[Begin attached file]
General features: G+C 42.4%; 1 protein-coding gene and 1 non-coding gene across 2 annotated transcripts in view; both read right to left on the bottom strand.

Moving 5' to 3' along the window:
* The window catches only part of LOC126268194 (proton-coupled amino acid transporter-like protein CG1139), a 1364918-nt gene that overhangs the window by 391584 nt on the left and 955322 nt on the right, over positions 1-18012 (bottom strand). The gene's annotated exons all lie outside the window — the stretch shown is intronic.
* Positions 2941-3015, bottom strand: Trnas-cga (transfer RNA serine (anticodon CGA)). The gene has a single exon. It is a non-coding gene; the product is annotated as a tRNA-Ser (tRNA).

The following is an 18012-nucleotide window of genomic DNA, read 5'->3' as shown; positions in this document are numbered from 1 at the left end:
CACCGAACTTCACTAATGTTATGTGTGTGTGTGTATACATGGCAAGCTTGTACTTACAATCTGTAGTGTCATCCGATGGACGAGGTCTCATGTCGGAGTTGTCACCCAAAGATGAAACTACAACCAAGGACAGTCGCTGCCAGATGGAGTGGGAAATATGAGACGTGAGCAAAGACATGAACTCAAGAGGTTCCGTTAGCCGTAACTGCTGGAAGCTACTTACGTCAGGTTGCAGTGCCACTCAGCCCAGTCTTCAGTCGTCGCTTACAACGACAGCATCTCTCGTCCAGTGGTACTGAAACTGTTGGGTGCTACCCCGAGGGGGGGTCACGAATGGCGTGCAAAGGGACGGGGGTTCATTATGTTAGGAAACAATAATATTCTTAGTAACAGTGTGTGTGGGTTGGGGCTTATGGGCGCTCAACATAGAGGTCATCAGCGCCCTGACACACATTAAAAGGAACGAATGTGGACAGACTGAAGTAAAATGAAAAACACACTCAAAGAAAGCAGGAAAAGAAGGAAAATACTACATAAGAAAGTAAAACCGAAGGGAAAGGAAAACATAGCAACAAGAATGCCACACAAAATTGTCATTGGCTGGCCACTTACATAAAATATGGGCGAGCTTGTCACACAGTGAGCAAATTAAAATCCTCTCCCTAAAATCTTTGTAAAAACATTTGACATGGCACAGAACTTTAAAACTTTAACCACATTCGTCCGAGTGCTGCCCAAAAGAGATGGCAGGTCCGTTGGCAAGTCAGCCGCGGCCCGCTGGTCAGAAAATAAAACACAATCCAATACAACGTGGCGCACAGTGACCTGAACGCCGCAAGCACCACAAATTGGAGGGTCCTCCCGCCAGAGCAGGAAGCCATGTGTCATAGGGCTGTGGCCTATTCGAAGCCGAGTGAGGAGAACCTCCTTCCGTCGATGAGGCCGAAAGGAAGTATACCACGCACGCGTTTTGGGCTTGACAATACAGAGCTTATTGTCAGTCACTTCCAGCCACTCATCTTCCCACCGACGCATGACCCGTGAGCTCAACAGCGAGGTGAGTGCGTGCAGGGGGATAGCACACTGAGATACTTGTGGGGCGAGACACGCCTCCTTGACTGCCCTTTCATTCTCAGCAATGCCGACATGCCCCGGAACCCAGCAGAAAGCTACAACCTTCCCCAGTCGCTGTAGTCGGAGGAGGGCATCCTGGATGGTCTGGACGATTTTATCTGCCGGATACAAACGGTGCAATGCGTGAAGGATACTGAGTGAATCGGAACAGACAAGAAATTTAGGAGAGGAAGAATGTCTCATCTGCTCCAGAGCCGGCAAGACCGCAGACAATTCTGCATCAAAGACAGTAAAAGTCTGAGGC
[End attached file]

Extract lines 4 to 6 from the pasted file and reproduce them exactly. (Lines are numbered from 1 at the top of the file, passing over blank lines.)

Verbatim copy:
* Positions 2941-3015, bottom strand: Trnas-cga (transfer RNA serine (anticodon CGA)). The gene has a single exon. It is a non-coding gene; the product is annotated as a tRNA-Ser (tRNA).

The following is an 18012-nucleotide window of genomic DNA, read 5'->3' as shown; positions in this document are numbered from 1 at the left end:
CACCGAACTTCACTAATGTTATGTGTGTGTGTGTATACATGGCAAGCTTGTACTTACAATCTGTAGTGTCATCCGATGGACGAGGTCTCATGTCGGAGTTGTCACCCAAAGATGAAACTACAACCAAGGACAGTCGCTGCCAGATGGAGTGGGAAATATGAGACGTGAGCAAAGACATGAACTCAAGAGGTTCCGTTAGCCGTAACTGCTGGAAGCTACTTACGTCAGGTTGCAGTGCCACTCAGCCCAGTCTTCAGTCGTCGCTTACAACGACAGCATCTCTCGTCCAGTGGTACTGAAACTGTTGGGTGCTACCCCGAGGGGGGGTCACGAATGGCGTGCAAAGGGACGGGGGTTCATTATGTTAGGAAACAATAATATTCTTAGTAACAGTGTGTGTGGGTTGGGGCTTATGGGCGCTCAACATAGAGGTCATCAGCGCCCTGACACACATTAAAAGGAACGAATGTGGACAGACTGAAGTAAAATGAAAAACACACTCAAAGAAAGCAGGAAAAGAAGGAAAATACTACATAAGAAAGTAAAACCGAAGGGAAAGGAAAACATAGCAACAAGAATGCCACACAAAATTGTCATTGGCTGGCCACTTACATAAAATATGGGCGAGCTTGTCACACAGTGAGCAAATTAAAATCCTCTCCCTAAAATCTTTGTAAAAACATTTGACATGGCACAGAACTTTAAAACTTTAACCACATTCGTCCGAGTGCTGCCCAAAAGAGATGGCAGGTCCGTTGGCAAGTCAGCCGCGGCCCGCTGGTCAGAAAATAAAACACAATCCAATACAACGTGGCGCACAGTGACCTGAACGCCGCAAGCACCACAAATTGGAGGGTCCTCCCGCCAGAGCAGGAAGCCATGTGTCATAGGGCTGTGGCCTATTCGAAGCCGAGTGAGGAGAACCTCCTTCCGTCGATGAGGCCGAAAGGAAGTATACCACGCACGCGTTTTGGGCTTGACAATACAGAGCTTATTGTCAGTCACTTCCAGCCACTCATCTTCCCACCGACGCATGACCCGTGAGCTCAACAGCGAGGTGAGTGCGTGCAGGGGGATAGCACACTGAGATACTTGTGGGGCGAGACACGCCTCCTTGACTGCCCTTTCATTCTCAGCAATGCCGACATGCCCCGGAACCCAGCAGAAAGCTACAACCTTCCCCAGTCGCTGTAGTCGGAGGAGGGCATCCTGGATGGTCTGGACGATTTTATCTGCCGGATACAAACGGTGCAATGCGTGAAGGATACTGAGTGAATCGGAACAGACAAGAAATTTAGGAGAGGAAGAATGTCTCATCTGCTCCAGAGCCGGCAAGACCGCAGACAATTCTGCATCAAAGACAGTAAAAGTCTGAGGC